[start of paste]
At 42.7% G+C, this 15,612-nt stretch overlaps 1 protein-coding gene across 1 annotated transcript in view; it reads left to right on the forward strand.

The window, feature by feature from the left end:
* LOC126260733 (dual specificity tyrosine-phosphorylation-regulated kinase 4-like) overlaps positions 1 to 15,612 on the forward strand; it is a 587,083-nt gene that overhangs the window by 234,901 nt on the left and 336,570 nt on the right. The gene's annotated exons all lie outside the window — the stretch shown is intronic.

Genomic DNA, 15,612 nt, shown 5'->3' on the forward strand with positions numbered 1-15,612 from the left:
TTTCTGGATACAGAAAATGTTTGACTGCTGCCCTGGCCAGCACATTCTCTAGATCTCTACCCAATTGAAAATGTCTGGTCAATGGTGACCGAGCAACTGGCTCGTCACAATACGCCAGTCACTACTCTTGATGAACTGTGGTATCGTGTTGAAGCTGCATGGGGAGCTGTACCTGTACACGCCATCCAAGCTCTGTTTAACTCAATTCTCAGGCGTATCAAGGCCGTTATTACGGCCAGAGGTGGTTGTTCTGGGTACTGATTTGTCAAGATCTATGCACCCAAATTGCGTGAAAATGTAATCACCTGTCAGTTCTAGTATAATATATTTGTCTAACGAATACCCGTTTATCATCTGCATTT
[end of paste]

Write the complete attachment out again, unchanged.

At 42.7% G+C, this 15,612-nt stretch overlaps 1 protein-coding gene across 1 annotated transcript in view; it reads left to right on the forward strand.

The window, feature by feature from the left end:
* LOC126260733 (dual specificity tyrosine-phosphorylation-regulated kinase 4-like) overlaps positions 1 to 15,612 on the forward strand; it is a 587,083-nt gene that overhangs the window by 234,901 nt on the left and 336,570 nt on the right. The gene's annotated exons all lie outside the window — the stretch shown is intronic.

Genomic DNA, 15,612 nt, shown 5'->3' on the forward strand with positions numbered 1-15,612 from the left:
TTTCTGGATACAGAAAATGTTTGACTGCTGCCCTGGCCAGCACATTCTCTAGATCTCTACCCAATTGAAAATGTCTGGTCAATGGTGACCGAGCAACTGGCTCGTCACAATACGCCAGTCACTACTCTTGATGAACTGTGGTATCGTGTTGAAGCTGCATGGGGAGCTGTACCTGTACACGCCATCCAAGCTCTGTTTAACTCAATTCTCAGGCGTATCAAGGCCGTTATTACGGCCAGAGGTGGTTGTTCTGGGTACTGATTTGTCAAGATCTATGCACCCAAATTGCGTGAAAATGTAATCACCTGTCAGTTCTAGTATAATATATTTGTCTAACGAATACCCGTTTATCATCTGCATTT